LASER SKIN RESURFACING AND DERMABRASION. Skin resurfacing and dermabrasion are techniques used to treat acne scars or to smooth down scars with raised or uneven surfaces. They are known as ablative skin treatments because they remove the top layer of skin, or the epidermis. In dermabrasion, the surgeon moves an instrument with a high-speed rotating wheel over the scar tissue and surrounding skin several times in order to smooth the skin surface down to the lowest level of scarring. Laser skin resurfacing involves the use of a carbon dioxide or Er:YAG laser to evaporate the top layer of skin and tighten the underlying layer. Keloid or hypertrophic scars are treated with a pulsed dye laser. Dermabrasion or laser resurfacing can be used about five weeks after a scar excision to make the remaining scar less noticeable.
Preparation & Recovery
Prior to scar revision surgery, you may be asked to:
- Get lab testing or a medical evaluation
- Take certain medications or adjust your current medications
- Stop smoking well in advance of surgery
- Avoid taking aspirin and certain anti-inflammatory drugs and herbal supplements as they can increase bleeding
Aftercare following Z-plasty or surgical removal of a scar is relatively uncomplicated. The patient is given pain medication, told to rest for a day or two at home, and advised to avoid any activities that might put tension or pressure on the new incision(s). Most patients can return to work on the third day after surgery. The most important aspect of long-term aftercare is protecting the affected area from the sun because the surgical scar will take about a year to mature and is only about 80% as strong as undamaged skin. Sunlight can cause burns, permanent redness, loss of pigment in the skin, and breakdown of the collagen that maintains the elasticity of the skin.
Aftercare following the use of skin grafts, flaps, or dermal regeneration templates begins in the hospital with standard postoperative patients care. If sutures have been used, they are usually removed three to four days after surgery on the face and five to seven days after surgery for incisions elsewhere on the body. If artificial skin has been used, the patients must keep the site absolutely dry, which may require special precautions or restrictions on bathing or showering.
There are a number of nonsurgical treatments that can be used before, after, or in place of scar revision surgery.
Medications may be used during the initial inflammatory phase of scar formation, as well as therapy for such specific skin disorders as acne. Keloids are often treated by direct injections of corticosteroids to reduce itching, redness, and burning; steroid treatment may also cause the keloid to shrink. Corticosteroid injections, gels, or tapes impregnated with medication are also used after scar excisions and Z-plasty to prevent recurrence or formation of hypertrophic scars. Acne scars are treated with oral antibiotics or isotretinoin.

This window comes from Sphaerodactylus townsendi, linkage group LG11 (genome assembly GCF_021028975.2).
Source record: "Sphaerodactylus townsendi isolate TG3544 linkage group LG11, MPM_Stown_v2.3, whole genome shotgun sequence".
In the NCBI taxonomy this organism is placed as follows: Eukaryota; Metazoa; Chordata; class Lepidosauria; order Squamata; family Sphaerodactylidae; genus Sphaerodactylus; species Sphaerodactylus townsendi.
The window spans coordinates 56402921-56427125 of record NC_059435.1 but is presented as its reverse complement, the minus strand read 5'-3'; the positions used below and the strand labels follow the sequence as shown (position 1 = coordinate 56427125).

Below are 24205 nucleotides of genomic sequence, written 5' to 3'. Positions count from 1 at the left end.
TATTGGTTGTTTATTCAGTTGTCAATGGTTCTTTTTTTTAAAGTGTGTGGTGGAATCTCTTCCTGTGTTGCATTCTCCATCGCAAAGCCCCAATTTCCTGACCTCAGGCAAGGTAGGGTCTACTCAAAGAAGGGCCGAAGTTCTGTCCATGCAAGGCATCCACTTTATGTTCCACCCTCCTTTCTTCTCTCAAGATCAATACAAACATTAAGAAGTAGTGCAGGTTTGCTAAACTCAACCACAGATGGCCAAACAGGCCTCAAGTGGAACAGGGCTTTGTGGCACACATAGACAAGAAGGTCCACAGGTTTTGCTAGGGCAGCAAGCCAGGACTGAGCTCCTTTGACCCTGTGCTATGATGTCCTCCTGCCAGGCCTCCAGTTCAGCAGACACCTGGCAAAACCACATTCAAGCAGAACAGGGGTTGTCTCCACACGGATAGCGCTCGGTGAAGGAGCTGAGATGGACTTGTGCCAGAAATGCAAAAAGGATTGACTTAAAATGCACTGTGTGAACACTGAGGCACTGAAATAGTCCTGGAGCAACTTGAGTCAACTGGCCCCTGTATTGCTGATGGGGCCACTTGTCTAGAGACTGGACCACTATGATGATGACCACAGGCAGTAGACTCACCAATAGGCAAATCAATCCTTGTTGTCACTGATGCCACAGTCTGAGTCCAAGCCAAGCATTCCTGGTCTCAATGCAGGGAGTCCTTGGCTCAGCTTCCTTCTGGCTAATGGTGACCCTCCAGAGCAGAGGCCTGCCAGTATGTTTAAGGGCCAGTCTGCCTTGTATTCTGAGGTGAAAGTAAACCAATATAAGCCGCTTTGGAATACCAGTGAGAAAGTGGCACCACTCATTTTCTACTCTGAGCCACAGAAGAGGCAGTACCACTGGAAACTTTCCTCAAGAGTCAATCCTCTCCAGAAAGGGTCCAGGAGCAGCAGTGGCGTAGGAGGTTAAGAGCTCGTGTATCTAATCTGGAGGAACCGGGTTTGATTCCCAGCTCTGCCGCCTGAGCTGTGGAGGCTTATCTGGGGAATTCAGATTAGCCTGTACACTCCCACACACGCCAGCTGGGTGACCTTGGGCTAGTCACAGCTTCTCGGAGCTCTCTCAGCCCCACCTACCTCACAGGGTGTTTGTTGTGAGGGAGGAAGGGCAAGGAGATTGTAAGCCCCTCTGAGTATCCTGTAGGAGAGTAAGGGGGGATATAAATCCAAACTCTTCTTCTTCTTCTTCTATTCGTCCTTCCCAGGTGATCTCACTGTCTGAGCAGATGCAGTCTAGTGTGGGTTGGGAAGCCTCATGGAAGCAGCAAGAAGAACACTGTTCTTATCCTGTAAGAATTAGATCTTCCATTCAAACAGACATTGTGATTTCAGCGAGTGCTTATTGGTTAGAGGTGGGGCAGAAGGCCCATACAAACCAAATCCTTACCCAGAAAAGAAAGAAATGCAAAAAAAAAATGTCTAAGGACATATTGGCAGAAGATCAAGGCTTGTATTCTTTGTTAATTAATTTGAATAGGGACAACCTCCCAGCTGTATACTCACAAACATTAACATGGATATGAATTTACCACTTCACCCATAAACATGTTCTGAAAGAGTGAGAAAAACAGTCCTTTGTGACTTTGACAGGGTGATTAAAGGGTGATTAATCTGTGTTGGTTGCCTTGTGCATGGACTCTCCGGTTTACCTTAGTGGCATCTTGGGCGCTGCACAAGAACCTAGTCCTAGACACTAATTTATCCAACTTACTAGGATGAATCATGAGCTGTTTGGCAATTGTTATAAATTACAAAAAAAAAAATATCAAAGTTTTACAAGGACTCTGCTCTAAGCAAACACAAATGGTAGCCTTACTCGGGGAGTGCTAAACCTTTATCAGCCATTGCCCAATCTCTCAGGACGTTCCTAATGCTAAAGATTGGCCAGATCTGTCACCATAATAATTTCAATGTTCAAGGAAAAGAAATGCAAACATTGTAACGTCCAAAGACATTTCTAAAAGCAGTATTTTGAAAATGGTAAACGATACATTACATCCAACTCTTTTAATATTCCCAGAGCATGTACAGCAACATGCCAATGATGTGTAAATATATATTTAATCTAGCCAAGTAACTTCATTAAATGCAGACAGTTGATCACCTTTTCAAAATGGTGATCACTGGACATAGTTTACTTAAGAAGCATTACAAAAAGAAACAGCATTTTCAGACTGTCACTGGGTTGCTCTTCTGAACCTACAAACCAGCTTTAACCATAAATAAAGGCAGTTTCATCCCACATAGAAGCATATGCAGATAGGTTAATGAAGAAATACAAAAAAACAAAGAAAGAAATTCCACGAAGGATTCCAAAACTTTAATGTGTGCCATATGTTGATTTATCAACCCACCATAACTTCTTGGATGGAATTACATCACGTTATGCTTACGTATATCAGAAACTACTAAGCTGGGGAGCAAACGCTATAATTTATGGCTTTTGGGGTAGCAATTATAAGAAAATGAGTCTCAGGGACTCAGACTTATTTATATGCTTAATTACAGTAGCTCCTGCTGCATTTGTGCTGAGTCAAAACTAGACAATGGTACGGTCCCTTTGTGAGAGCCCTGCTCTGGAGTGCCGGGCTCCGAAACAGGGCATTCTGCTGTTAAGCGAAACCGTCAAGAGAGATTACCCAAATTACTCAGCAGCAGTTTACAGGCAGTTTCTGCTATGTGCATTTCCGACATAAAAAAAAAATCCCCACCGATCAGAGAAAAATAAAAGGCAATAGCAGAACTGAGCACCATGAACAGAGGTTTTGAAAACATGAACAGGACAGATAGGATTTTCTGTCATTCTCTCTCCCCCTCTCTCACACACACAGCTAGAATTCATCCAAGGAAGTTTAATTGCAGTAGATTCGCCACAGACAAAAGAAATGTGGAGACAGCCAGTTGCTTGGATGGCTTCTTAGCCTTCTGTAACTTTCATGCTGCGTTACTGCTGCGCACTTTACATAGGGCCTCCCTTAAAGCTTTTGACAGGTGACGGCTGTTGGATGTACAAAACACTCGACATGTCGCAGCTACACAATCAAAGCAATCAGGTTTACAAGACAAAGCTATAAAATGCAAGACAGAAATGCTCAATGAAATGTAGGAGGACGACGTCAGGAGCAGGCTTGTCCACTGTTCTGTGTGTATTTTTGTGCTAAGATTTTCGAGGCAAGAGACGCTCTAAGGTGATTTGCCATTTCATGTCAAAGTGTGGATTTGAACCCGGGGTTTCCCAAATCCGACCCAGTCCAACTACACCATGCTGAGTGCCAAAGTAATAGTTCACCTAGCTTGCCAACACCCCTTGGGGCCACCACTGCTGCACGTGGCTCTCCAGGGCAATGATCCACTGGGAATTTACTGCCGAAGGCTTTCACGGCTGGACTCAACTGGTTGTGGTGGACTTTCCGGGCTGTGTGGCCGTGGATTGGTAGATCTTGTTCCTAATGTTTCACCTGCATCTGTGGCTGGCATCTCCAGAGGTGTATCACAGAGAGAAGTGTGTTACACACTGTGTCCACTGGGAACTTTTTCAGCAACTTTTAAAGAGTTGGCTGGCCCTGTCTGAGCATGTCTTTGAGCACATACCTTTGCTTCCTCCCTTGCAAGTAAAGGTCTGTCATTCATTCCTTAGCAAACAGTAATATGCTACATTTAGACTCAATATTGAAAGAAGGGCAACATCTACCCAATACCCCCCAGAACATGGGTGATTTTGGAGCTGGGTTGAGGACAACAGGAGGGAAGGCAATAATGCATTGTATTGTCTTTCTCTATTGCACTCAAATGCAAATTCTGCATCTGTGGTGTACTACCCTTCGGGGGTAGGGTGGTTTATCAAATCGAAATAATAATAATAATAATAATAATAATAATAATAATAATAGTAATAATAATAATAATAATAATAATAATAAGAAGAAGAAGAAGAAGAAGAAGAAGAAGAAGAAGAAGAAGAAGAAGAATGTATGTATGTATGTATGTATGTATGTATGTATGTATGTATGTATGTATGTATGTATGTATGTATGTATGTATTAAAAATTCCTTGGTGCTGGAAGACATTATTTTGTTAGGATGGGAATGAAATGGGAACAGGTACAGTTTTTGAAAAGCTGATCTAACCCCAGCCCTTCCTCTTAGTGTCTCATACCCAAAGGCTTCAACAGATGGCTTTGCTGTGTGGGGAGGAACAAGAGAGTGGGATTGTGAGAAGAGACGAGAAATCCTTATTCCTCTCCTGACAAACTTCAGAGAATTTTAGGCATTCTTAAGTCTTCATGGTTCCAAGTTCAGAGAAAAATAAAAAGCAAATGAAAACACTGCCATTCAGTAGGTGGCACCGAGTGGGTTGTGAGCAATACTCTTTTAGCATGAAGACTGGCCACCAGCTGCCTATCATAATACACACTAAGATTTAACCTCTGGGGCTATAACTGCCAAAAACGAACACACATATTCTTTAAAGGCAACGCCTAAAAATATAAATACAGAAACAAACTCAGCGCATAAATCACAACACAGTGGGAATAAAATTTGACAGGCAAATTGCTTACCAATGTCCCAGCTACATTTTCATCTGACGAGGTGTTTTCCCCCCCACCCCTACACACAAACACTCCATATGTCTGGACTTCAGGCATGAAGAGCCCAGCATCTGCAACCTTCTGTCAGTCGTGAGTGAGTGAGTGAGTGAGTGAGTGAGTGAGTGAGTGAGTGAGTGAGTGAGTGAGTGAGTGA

Massage, wraps, radiation, and nonablative treatments
The most conservative treatments of scar tissue include several techniques that help to minimize scar formation and improve the appearance of scars that existing already. Burn scars are treated typically with the application of pressure dressings, which restrict movement of the affected area and provide insulation. Another technique that is often used is silicone gel sheeting. The sheeting is applied to the scarred area, and remains for a minimum of 12 hours a day over a period of three to six months. It is effective in improving the appearance of keloids in about 85% of cases.
Keloids that do not respond to any other form of treatment may be treated with low-dose radiation therapy.
Nonablative treatments, which do not remove the epidermal layer of skin, include microdermabrasion and superficial chemical peels. Microdermabrasion, is a technique for smoothing the skin. During this procedure, the physician uses a handheld instrument that buffs the skin with aluminum oxide crystals; skin flakes are removed through a vacuum tube. Microdermabrasion does not remove deep wrinkles or extensive scar tissue, but can make scars somewhat less noticeable without the risk of serious side effects. Mild chemical peels, such as those made with alpha-hydroxy acid (AHA), are used sometimes to treat acne scars or uneven skin pigmentation resulting from other types of scar revision treatment.
Risks & Complication
Scar revision surgery carries the same risks as other surgical procedures under anesthesia, such as bleeding, infection at the incision site, and an adverse reaction to the anesthetic. The chief risk specific to this type of surgery is that the scar may grow, change color, or otherwise become more noticeable.